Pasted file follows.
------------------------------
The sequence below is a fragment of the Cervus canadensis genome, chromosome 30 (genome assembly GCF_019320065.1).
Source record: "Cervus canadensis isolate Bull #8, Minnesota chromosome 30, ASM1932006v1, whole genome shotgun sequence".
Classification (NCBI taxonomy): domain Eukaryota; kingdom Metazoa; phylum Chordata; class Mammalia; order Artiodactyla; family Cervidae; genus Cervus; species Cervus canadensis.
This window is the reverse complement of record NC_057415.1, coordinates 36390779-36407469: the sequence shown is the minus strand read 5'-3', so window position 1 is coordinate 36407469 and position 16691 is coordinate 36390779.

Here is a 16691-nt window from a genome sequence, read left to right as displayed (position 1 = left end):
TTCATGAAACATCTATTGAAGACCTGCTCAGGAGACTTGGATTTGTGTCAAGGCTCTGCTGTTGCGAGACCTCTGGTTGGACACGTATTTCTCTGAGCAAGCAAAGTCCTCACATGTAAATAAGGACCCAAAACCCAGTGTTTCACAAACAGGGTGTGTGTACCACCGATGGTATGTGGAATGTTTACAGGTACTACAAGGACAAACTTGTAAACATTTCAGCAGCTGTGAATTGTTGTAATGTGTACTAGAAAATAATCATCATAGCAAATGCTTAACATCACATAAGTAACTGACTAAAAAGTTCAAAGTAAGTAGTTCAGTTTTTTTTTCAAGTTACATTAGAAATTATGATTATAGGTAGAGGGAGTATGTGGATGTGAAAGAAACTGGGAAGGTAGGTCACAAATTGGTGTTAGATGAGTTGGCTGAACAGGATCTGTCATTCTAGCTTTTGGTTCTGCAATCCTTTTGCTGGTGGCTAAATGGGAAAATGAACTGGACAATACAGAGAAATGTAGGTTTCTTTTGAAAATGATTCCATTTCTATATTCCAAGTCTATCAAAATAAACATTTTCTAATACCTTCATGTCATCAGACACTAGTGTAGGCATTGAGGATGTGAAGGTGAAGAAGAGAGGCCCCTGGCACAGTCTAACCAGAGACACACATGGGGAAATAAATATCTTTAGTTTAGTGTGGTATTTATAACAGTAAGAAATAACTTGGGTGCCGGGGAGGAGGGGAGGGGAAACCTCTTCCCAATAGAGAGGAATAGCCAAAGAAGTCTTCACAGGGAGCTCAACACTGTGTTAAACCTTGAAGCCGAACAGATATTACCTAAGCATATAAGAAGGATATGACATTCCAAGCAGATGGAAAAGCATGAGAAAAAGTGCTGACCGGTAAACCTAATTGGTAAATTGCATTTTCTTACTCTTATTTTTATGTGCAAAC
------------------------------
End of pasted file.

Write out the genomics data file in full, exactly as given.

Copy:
The sequence below is a fragment of the Cervus canadensis genome, chromosome 30 (genome assembly GCF_019320065.1).
Source record: "Cervus canadensis isolate Bull #8, Minnesota chromosome 30, ASM1932006v1, whole genome shotgun sequence".
Classification (NCBI taxonomy): domain Eukaryota; kingdom Metazoa; phylum Chordata; class Mammalia; order Artiodactyla; family Cervidae; genus Cervus; species Cervus canadensis.
This window is the reverse complement of record NC_057415.1, coordinates 36390779-36407469: the sequence shown is the minus strand read 5'-3', so window position 1 is coordinate 36407469 and position 16691 is coordinate 36390779.

Here is a 16691-nt window from a genome sequence, read left to right as displayed (position 1 = left end):
TTCATGAAACATCTATTGAAGACCTGCTCAGGAGACTTGGATTTGTGTCAAGGCTCTGCTGTTGCGAGACCTCTGGTTGGACACGTATTTCTCTGAGCAAGCAAAGTCCTCACATGTAAATAAGGACCCAAAACCCAGTGTTTCACAAACAGGGTGTGTGTACCACCGATGGTATGTGGAATGTTTACAGGTACTACAAGGACAAACTTGTAAACATTTCAGCAGCTGTGAATTGTTGTAATGTGTACTAGAAAATAATCATCATAGCAAATGCTTAACATCACATAAGTAACTGACTAAAAAGTTCAAAGTAAGTAGTTCAGTTTTTTTTTCAAGTTACATTAGAAATTATGATTATAGGTAGAGGGAGTATGTGGATGTGAAAGAAACTGGGAAGGTAGGTCACAAATTGGTGTTAGATGAGTTGGCTGAACAGGATCTGTCATTCTAGCTTTTGGTTCTGCAATCCTTTTGCTGGTGGCTAAATGGGAAAATGAACTGGACAATACAGAGAAATGTAGGTTTCTTTTGAAAATGATTCCATTTCTATATTCCAAGTCTATCAAAATAAACATTTTCTAATACCTTCATGTCATCAGACACTAGTGTAGGCATTGAGGATGTGAAGGTGAAGAAGAGAGGCCCCTGGCACAGTCTAACCAGAGACACACATGGGGAAATAAATATCTTTAGTTTAGTGTGGTATTTATAACAGTAAGAAATAACTTGGGTGCCGGGGAGGAGGGGAGGGGAAACCTCTTCCCAATAGAGAGGAATAGCCAAAGAAGTCTTCACAGGGAGCTCAACACTGTGTTAAACCTTGAAGCCGAACAGATATTACCTAAGCATATAAGAAGGATATGACATTCCAAGCAGATGGAAAAGCATGAGAAAAAGTGCTGACCGGTAAACCTAATTGGTAAATTGCATTTTCTTACTCTTATTTTTATGTGCAAAC